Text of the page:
Hike a bike turned into more technical singletrack. High above a river. It is my favourite kind of riding… when I’m fresh, riding an unladen bike and I’m awake. Careful riding was the order of the day. And more pushing than I would otherwise have liked. Points for style were not on offer though. It was all about completing he ride. The gorge continued south into Glen Tilt – one of the few parts of the ride I was familiar with, after a Lowe Alpine Mountain Marathon took it in back in 2003. We didn’t continue south though. As a sting in the tail, we turned left, and up. Up an impossibly steep spur. It was thankful short though. Back on the bike, and my front wheel slipped down a ledge in the trail and I rolled my tyre. My tubeless set up was definitely the way to go, bet the front has always had a tendency to lose pressure. I guess it had imperceptibly been leaking air. Quick tube change and I was expecting Rob to ride on, but he graciously waited for me and took the opportunity to eat.
It wasn’t long before we hit some of the fastest track in the loop and were flying along. My mood lifted, and I tried to ignore the niggling voice reminding me of the big bumps in the route profile. The first was actually relatively pain free. Steep track meant eventually dismounting, and eating a tuna sandwich as I walked. Again, details are now a bit hazy, but at some stage we turned off the good track – completing a dog leg and now pointing straight for Blair Atholl. Unfortunately this also meant a return to less good track for a while. And another climb. Were it not for the impending end I could have suffered a sense of humour failure.
Finally. Finally, the climbing was done. I could sense Blair Atholl in the valley. I could taste my celebratory beer. The descent was fast. Track, then narrow tarmac. We whooped and laughed. My eyes filled briefly. A quick glance at my watch confirmed that not only would we beat 36hrs, we’d sneak in under 35hrs too. Turning on to the main street in Blair, we sprinted out of the saddle. In the wrong direction. A sign for the train station pointed out our error after 20 metres. Oops. I grabbed my photographs and waited for Rob to do the same. He’d been a fantastic companion during the ride. His company and sense of humour had us both laughing at points were I’m sure if I was by myself I’d have been having a quiet word with myself , expending mental energy in the quest to stay motivated. There were times we rode separately for long sections. A trail length apart, a glance over the shoulder or up ahead confirming that the other was still “there”. It felt right that we ended the ride together. My first photo was of both our bikes in front of the clock. Evidence we completed at the same time.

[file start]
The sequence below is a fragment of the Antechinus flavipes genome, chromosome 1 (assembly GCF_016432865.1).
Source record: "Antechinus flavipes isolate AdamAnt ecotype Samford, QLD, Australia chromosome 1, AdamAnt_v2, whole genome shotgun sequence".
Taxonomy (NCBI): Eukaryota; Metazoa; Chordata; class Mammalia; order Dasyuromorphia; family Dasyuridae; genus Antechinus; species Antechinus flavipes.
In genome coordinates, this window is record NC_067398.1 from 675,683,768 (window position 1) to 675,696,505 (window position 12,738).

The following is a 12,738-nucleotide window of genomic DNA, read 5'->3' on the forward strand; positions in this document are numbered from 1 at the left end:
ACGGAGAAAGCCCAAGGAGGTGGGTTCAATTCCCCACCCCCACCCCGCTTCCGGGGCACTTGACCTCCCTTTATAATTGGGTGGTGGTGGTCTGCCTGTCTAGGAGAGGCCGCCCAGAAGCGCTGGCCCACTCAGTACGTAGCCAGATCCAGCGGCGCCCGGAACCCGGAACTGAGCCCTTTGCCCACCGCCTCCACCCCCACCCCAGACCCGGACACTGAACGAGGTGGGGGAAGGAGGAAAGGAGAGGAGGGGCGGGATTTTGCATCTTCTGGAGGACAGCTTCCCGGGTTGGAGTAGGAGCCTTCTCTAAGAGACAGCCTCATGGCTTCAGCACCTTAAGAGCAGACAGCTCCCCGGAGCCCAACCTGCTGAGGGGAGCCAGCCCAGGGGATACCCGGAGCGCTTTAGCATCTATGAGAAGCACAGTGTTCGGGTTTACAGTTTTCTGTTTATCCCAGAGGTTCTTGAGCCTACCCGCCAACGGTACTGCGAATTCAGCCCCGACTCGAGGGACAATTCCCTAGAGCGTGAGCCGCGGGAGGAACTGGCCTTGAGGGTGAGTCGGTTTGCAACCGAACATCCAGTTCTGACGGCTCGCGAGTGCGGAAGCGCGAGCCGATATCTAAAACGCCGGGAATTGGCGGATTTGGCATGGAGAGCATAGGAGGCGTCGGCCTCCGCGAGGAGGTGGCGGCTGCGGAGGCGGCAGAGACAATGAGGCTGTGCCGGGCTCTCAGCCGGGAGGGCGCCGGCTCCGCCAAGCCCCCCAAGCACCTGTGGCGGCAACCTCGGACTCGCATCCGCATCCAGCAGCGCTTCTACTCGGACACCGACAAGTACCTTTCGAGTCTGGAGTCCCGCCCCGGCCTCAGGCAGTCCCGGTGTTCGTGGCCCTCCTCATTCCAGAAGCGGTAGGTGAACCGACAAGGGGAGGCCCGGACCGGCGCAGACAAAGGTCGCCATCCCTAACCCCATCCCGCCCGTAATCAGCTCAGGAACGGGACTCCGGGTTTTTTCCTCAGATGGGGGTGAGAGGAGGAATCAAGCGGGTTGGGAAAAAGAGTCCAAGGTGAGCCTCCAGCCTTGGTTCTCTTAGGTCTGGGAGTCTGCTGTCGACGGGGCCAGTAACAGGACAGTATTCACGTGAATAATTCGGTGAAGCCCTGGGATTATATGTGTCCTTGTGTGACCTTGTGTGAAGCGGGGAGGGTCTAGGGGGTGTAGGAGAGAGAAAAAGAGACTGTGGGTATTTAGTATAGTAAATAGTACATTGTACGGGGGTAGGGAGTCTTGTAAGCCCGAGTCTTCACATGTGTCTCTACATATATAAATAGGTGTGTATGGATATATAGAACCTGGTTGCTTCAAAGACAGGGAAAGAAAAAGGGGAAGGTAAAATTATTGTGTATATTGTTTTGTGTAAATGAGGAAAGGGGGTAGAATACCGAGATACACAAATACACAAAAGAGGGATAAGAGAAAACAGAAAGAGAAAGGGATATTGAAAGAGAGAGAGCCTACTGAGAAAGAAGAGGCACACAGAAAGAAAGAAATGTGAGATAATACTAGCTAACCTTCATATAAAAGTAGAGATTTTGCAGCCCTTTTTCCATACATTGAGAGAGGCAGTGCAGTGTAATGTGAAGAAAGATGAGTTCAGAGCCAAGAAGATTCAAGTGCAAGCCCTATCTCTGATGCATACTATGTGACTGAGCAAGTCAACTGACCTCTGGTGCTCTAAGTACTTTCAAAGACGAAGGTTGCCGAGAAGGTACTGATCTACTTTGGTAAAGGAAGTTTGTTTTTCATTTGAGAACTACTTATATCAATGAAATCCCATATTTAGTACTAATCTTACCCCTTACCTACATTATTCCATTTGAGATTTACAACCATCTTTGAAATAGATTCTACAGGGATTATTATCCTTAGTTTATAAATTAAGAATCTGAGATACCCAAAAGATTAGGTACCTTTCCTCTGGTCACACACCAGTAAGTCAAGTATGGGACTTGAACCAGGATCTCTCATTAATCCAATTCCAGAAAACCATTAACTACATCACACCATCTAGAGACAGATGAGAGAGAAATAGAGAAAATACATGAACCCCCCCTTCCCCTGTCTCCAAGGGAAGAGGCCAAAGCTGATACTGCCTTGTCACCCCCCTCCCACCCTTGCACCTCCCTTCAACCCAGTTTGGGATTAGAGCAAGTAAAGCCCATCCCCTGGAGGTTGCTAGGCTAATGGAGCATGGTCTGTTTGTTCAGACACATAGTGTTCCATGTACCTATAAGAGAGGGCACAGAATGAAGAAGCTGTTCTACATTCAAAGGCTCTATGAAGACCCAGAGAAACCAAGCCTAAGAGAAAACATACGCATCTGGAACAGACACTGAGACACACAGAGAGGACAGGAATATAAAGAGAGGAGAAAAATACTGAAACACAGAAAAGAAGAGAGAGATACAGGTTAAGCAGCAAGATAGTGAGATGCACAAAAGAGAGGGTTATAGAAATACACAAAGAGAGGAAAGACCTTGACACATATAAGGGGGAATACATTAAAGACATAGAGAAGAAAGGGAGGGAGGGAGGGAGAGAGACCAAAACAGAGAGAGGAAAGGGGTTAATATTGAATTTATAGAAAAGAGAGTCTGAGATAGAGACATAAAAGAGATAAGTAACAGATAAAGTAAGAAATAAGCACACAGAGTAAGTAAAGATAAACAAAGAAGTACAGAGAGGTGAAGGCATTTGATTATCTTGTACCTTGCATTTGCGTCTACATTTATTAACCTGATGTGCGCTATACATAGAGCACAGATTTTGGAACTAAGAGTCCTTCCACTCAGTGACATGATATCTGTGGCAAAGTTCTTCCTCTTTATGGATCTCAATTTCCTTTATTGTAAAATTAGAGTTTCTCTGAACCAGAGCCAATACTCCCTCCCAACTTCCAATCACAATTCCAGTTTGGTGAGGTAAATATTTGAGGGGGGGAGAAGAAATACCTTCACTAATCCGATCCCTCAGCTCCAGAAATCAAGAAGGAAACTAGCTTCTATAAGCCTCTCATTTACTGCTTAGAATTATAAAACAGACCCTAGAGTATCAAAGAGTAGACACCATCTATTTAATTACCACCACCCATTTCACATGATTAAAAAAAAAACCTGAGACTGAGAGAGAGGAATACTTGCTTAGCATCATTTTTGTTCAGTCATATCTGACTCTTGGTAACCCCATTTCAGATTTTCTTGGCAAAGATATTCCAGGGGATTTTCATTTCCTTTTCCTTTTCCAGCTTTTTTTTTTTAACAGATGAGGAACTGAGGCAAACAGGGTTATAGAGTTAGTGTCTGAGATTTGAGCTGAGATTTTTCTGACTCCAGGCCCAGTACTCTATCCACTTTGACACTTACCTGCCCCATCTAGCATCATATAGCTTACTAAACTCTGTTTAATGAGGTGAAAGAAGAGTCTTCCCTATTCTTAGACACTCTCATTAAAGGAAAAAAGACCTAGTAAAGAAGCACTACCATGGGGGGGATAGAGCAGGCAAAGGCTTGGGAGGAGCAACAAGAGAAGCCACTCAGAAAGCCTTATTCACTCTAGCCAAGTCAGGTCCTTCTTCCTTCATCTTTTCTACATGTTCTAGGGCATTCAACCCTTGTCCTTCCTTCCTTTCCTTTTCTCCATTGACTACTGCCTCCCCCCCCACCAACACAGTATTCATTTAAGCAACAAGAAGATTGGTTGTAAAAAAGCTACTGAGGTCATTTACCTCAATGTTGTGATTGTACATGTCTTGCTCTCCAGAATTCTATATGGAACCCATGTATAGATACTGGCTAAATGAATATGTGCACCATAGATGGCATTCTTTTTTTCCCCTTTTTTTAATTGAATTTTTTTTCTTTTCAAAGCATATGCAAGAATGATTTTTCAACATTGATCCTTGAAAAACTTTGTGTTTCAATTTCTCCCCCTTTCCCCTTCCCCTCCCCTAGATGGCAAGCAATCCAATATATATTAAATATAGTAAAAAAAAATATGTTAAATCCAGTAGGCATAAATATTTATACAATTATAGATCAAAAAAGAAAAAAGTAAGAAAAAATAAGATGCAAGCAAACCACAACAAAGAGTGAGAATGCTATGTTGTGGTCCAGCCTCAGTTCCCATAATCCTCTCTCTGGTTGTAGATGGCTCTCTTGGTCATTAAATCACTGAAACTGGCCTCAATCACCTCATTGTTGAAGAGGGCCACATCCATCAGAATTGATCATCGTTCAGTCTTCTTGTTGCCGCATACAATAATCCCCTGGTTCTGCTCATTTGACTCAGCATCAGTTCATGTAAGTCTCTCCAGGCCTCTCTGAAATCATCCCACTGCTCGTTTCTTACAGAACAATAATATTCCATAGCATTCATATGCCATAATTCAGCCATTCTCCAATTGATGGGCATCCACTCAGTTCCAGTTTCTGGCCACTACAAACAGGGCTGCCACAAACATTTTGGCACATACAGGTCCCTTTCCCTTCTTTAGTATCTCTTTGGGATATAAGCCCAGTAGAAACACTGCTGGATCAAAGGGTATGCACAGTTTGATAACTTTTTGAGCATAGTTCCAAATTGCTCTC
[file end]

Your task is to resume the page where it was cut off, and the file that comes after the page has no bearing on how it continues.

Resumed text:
Stuart wandered over. He had passed us on the steep climb out of the gorge, and finished around 20 minutes before hand. He told us of Aidan’s epic effort to finish in 22 hours, before we propped bikes up and headed into the pub. Pints of Braveheart all round felt fitting. Haggis, neeps and tatties the perfect comfort food with which to celebrate. Excited tales were shared. John finished not long after us. Jenn came in a couple of hours later, a fantastic achievement as she was feeling ill. Three pints later, and my sleeping bag was calling. The adventure was over. I cannot wait for the next.
Brilliant write-up, this really makes me wants to ride this!
Thanks Amy. You’d love it.
Great write up, Tom and lovely to meet and ride with in The Dales last weekend. Chapeau!
Great write up, Tom and lovely to meet you and ride in the Dales last weekend. Chapeau!
Thanks Rob. Lovely to meet you too. Look forward to the next one.
Great stuff Tom, so the big question is would you do it again, and would you take that winter bag, or just bigger socks and gloves and keep rolling 🙂
Breakfast was sooooo good, it was great to share it with you.
I’ll definitely do it again… and I’m mighty tempted by the talk of another longer Scottish route. I think I’m getting sucked into this bikepacking lark.
Sleeping bag? No. I was happy with my choice. The layers I had kept me on the right side of safe and acceptable discomfort. Fresh socks might have been nice. Winter SPD boots would have been better.
Other thing I’ll do differently… more weight on the bike, less on me. The pack wasn’t a huge hinderance, but I certainly had achey shoulders for a lot of the ride.